Intel announced the next generation in its processor lineup – the Broadwell series – which will ship for most Macs by early-to-mid 2015, but somewhere along the way, the company unveiled a new lineup of Broadwell processors by the name of Core M, a couple of months back. These chips stand out of the crowd due to being ultra-low-power, and will run at mere 4.5 watts. Their intended use? The next generation of fanless PCs and tablets, including the rumored (and highly anticipated) 12-inch MacBook Air that might sport a Retina display, and slated for 2015 release.

The first Core M chips released ran at a base clock speed of 800MHz, and turbo with speeds up to 2GHz. Another option launched back in September this year had a base frequency of 1.1GHz and turbo up to 2.6GHz. However, since then, Intel has added number of other options and configurations to its Core M lineup, including more powerful chips with more powerful graphics chipsets onboard, and higher turbo speeds for resource intensive tasks.

Broadwell-main

Some of the newer chips are expected to have been under testing by Apple for the 12-inch MacBook Air with Retina display, and are rumored to have base speeds between 800MHz to 1.2GHz tops, while turbo will push the lowest one to 2GHz, while the 1.2GHz clock speed will see a rise up to 2.9GHz. All these processor models will carry dual core processors with 4 threads, 4MB of L3 Cache and Intel HD 5300 graphics across the board, while the GPU frequency will vary between 300/850 MHz to 300/900 MHz, depending on the Core M chip model.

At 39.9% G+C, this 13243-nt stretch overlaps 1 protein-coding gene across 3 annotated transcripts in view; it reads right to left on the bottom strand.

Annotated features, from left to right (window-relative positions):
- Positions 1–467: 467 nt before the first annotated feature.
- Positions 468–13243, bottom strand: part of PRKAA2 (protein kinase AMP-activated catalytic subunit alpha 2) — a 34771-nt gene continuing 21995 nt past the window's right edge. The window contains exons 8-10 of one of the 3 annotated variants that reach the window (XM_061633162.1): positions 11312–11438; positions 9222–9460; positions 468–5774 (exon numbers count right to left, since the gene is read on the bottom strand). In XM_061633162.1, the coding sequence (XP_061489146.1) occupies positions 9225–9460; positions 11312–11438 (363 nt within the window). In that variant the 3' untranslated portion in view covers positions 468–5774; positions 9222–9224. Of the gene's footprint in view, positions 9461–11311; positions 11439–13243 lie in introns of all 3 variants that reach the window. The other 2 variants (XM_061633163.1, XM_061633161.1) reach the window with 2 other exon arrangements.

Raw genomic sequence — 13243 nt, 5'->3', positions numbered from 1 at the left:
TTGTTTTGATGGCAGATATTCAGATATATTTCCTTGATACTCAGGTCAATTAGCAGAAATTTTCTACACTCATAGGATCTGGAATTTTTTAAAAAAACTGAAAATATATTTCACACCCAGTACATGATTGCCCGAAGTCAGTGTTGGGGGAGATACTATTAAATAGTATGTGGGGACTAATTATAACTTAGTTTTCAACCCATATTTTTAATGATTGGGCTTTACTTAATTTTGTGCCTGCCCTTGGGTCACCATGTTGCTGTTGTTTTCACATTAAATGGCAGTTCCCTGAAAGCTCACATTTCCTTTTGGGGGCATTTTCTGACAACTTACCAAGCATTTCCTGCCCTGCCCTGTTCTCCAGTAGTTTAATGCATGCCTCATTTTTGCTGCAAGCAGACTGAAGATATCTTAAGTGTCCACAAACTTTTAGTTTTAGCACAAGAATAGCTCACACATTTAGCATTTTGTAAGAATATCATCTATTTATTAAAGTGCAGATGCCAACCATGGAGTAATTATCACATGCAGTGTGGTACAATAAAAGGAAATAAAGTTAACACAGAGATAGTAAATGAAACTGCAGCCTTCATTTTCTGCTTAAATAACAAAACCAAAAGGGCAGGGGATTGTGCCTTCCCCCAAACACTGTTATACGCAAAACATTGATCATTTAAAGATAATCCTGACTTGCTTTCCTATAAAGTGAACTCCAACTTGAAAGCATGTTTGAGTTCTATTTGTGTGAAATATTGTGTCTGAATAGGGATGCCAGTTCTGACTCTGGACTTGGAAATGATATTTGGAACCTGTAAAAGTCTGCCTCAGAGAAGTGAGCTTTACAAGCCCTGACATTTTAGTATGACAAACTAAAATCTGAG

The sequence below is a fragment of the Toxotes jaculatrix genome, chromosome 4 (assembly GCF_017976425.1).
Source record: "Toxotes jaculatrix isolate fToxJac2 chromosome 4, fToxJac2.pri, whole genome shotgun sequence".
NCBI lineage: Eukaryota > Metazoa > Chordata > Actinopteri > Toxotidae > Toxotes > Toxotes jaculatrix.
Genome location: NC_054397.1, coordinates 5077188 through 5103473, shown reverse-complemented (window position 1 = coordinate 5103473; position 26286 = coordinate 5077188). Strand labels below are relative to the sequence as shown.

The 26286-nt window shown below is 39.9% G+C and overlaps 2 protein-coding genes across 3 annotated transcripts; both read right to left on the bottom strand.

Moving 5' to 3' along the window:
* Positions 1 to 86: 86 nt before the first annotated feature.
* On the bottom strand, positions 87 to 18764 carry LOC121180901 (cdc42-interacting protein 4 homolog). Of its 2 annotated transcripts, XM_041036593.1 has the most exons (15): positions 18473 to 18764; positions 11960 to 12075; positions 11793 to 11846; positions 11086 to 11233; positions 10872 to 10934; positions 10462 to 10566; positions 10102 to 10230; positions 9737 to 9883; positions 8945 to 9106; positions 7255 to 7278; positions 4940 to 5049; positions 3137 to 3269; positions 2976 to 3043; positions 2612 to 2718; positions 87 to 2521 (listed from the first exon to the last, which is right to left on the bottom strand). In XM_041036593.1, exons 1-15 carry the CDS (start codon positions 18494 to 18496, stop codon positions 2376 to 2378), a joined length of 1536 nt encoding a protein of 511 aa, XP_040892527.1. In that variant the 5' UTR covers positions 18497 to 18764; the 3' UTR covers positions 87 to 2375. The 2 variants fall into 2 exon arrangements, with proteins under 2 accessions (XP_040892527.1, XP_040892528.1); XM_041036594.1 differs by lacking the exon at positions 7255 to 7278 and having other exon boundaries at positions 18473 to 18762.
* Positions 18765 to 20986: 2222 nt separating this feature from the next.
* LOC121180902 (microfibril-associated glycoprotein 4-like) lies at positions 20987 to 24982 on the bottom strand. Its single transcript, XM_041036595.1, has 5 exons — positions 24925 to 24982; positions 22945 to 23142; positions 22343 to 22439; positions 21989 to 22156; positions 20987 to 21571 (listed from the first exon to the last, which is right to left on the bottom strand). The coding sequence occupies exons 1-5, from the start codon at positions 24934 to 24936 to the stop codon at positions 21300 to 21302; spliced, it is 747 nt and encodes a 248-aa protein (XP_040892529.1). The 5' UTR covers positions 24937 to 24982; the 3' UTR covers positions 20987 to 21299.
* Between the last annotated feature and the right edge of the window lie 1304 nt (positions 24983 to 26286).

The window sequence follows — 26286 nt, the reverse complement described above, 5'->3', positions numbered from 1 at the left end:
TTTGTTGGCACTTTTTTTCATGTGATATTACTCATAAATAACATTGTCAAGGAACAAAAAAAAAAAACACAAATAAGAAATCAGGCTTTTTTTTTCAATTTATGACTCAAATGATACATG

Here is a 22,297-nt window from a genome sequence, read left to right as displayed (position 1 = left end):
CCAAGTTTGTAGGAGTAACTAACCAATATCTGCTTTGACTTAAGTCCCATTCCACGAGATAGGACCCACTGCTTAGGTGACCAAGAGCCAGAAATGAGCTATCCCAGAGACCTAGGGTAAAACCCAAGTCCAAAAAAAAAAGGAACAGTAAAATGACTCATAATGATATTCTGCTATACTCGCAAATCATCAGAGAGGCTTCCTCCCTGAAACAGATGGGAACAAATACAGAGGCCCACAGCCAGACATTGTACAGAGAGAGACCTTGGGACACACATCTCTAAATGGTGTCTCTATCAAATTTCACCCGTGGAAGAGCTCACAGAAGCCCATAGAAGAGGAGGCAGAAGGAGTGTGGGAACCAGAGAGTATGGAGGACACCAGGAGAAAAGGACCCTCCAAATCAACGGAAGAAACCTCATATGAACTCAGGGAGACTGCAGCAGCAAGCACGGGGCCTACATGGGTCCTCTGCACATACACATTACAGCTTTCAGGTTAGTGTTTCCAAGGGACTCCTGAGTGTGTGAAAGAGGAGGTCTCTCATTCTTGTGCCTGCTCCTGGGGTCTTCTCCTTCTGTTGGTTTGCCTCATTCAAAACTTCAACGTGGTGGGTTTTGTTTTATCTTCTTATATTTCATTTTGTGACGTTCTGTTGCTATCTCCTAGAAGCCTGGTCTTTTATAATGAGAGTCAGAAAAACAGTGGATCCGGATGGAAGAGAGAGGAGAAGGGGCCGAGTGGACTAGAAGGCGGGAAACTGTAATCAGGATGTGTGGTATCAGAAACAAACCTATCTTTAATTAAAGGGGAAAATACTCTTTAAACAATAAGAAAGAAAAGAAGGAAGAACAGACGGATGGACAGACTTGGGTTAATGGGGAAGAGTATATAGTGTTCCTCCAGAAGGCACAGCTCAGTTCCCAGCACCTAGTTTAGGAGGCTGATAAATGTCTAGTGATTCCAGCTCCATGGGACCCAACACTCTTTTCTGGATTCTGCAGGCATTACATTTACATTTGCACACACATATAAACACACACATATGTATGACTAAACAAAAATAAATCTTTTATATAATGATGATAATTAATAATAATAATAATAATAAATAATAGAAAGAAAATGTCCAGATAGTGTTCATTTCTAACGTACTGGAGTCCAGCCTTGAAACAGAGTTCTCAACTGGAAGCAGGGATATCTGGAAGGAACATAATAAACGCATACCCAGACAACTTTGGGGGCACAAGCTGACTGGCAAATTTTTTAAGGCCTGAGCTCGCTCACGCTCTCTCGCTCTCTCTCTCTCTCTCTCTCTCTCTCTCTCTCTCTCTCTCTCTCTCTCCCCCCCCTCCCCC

Intel Broadwell M

Technical specs aside, the real-world performance of the Core M chip has been somewhat unimpressive, to be modest. Lenovo Yoga 3 Pro was the first device out there to make use of Core M Broadwell processors, and it failed to leave a mark. However, a lot of critics also believe that the drop in performance is not as much related to the chip as it has to do with Lenovo’s design and implantation choices, which hamper performance. Either way, if Apple has been testing these out for its 12-inch MacBook Air, I’d assume they’d have noticed some potential in these chips; otherwise, they might have looked elsewhere quite some time away. Still, we’ll see the real deal behind Core M once some benchmarking results pour in. Until then, it’s spec sheet and speculation.

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